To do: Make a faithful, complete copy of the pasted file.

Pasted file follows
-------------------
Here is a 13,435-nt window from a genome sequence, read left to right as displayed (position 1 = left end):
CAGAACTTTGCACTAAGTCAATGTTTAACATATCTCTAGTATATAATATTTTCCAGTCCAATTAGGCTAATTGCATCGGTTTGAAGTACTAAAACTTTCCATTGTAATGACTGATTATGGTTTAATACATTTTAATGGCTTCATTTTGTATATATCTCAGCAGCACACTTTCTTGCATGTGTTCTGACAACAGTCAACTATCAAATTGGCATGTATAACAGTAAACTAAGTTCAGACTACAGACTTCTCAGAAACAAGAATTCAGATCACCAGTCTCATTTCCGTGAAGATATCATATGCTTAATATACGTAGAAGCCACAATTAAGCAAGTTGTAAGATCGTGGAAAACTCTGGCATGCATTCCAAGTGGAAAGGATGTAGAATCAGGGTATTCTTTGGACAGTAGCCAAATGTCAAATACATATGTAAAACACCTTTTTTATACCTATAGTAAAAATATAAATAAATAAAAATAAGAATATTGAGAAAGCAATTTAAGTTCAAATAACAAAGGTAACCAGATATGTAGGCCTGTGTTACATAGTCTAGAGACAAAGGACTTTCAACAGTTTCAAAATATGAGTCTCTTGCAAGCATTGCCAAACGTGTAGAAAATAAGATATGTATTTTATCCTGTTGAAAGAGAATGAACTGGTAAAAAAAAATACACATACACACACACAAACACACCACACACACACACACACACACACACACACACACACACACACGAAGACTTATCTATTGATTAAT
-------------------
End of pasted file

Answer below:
Here is a 13,435-nt window from a genome sequence, read left to right as displayed (position 1 = left end):
CAGAACTTTGCACTAAGTCAATGTTTAACATATCTCTAGTATATAATATTTTCCAGTCCAATTAGGCTAATTGCATCGGTTTGAAGTACTAAAACTTTCCATTGTAATGACTGATTATGGTTTAATACATTTTAATGGCTTCATTTTGTATATATCTCAGCAGCACACTTTCTTGCATGTGTTCTGACAACAGTCAACTATCAAATTGGCATGTATAACAGTAAACTAAGTTCAGACTACAGACTTCTCAGAAACAAGAATTCAGATCACCAGTCTCATTTCCGTGAAGATATCATATGCTTAATATACGTAGAAGCCACAATTAAGCAAGTTGTAAGATCGTGGAAAACTCTGGCATGCATTCCAAGTGGAAAGGATGTAGAATCAGGGTATTCTTTGGACAGTAGCCAAATGTCAAATACATATGTAAAACACCTTTTTTATACCTATAGTAAAAATATAAATAAATAAAAATAAGAATATTGAGAAAGCAATTTAAGTTCAAATAACAAAGGTAACCAGATATGTAGGCCTGTGTTACATAGTCTAGAGACAAAGGACTTTCAACAGTTTCAAAATATGAGTCTCTTGCAAGCATTGCCAAACGTGTAGAAAATAAGATATGTATTTTATCCTGTTGAAAGAGAATGAACTGGTAAAAAAAAATACACATACACACACACAAACACACCACACACACACACACACACACACACACACACACACACACACGAAGACTTATCTATTGATTAAT